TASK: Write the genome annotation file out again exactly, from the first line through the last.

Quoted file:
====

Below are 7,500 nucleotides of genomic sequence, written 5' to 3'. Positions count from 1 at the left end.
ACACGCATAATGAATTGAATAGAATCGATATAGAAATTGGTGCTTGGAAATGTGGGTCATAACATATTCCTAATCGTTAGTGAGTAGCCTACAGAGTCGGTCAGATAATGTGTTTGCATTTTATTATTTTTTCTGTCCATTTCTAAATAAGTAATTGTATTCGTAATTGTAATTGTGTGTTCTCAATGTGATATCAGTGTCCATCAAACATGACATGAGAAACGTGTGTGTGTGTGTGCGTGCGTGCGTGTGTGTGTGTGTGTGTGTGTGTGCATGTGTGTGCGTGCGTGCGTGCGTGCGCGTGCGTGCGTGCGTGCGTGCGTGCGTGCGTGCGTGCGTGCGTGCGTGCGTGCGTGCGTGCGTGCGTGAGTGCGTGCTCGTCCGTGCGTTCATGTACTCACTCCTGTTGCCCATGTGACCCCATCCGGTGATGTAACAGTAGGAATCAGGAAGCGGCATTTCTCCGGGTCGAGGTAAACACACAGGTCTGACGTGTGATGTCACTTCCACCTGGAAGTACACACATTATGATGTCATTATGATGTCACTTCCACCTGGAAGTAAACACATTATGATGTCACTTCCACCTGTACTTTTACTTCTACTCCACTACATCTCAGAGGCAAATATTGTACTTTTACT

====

Below are 7,500 nucleotides of genomic sequence, written 5' to 3'. Positions count from 1 at the left end.
ACACGCATAATGAATTGAATAGAATCGATATAGAAATTGGTGCTTGGAAATGTGGGTCATAACATATTCCTAATCGTTAGTGAGTAGCCTACAGAGTCGGTCAGATAATGTGTTTGCATTTTATTATTTTTTCTGTCCATTTCTAAATAAGTAATTGTATTCGTAATTGTAATTGTGTGTTCTCAATGTGATATCAGTGTCCATCAAACATGACATGAGAAACGTGTGTGTGTGTGTGCGTGCGTGCGTGTGTGTGTGTGTGTGTGTGTGTGCATGTGTGTGCGTGCGTGCGTGCGTGCGCGTGCGTGCGTGCGTGCGTGCGTGCGTGCGTGCGTGCGTGCGTGCGTGCGTGCGTGCGTGCGTGCGTGAGTGCGTGCTCGTCCGTGCGTTCATGTACTCACTCCTGTTGCCCATGTGACCCCATCCGGTGATGTAACAGTAGGAATCAGGAAGCGGCATTTCTCCGGGTCGAGGTAAACACACAGGTCTGACGTGTGATGTCACTTCCACCTGGAAGTACACACATTATGATGTCATTATGATGTCACTTCCACCTGGAAGTAAACACATTATGATGTCACTTCCACCTGTACTTTTACTTCTACTCCACTACATCTCAGAGGCAAATATTGTACTTTTACT